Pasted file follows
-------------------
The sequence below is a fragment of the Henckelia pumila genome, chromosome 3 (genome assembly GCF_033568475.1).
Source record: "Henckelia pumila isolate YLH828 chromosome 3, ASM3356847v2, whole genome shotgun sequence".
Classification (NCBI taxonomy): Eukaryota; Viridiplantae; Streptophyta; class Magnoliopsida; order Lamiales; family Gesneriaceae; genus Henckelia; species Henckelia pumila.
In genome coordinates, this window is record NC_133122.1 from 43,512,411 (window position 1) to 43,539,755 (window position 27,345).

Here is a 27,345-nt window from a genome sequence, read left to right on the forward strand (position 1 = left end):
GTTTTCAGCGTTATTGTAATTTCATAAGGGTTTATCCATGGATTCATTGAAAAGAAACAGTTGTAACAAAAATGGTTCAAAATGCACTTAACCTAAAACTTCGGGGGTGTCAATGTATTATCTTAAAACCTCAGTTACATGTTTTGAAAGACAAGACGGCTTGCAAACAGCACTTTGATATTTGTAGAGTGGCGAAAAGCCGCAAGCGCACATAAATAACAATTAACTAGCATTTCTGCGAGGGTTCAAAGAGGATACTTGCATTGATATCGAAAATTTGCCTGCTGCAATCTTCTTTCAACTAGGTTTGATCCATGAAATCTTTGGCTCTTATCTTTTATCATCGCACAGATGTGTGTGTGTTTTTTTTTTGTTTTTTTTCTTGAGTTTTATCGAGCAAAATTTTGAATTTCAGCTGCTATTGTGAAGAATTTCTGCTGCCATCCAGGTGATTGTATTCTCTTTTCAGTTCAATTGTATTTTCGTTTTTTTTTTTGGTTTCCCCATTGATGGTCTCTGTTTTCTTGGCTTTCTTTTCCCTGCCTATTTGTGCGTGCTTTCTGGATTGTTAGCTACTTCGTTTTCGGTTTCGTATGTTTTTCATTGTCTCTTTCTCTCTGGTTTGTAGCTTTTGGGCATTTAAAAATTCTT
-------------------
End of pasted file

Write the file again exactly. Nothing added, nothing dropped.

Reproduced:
The sequence below is a fragment of the Henckelia pumila genome, chromosome 3 (genome assembly GCF_033568475.1).
Source record: "Henckelia pumila isolate YLH828 chromosome 3, ASM3356847v2, whole genome shotgun sequence".
Classification (NCBI taxonomy): Eukaryota; Viridiplantae; Streptophyta; class Magnoliopsida; order Lamiales; family Gesneriaceae; genus Henckelia; species Henckelia pumila.
In genome coordinates, this window is record NC_133122.1 from 43,512,411 (window position 1) to 43,539,755 (window position 27,345).

Here is a 27,345-nt window from a genome sequence, read left to right on the forward strand (position 1 = left end):
GTTTTCAGCGTTATTGTAATTTCATAAGGGTTTATCCATGGATTCATTGAAAAGAAACAGTTGTAACAAAAATGGTTCAAAATGCACTTAACCTAAAACTTCGGGGGTGTCAATGTATTATCTTAAAACCTCAGTTACATGTTTTGAAAGACAAGACGGCTTGCAAACAGCACTTTGATATTTGTAGAGTGGCGAAAAGCCGCAAGCGCACATAAATAACAATTAACTAGCATTTCTGCGAGGGTTCAAAGAGGATACTTGCATTGATATCGAAAATTTGCCTGCTGCAATCTTCTTTCAACTAGGTTTGATCCATGAAATCTTTGGCTCTTATCTTTTATCATCGCACAGATGTGTGTGTGTTTTTTTTTTGTTTTTTTTCTTGAGTTTTATCGAGCAAAATTTTGAATTTCAGCTGCTATTGTGAAGAATTTCTGCTGCCATCCAGGTGATTGTATTCTCTTTTCAGTTCAATTGTATTTTCGTTTTTTTTTTTGGTTTCCCCATTGATGGTCTCTGTTTTCTTGGCTTTCTTTTCCCTGCCTATTTGTGCGTGCTTTCTGGATTGTTAGCTACTTCGTTTTCGGTTTCGTATGTTTTTCATTGTCTCTTTCTCTCTGGTTTGTAGCTTTTGGGCATTTAAAAATTCTT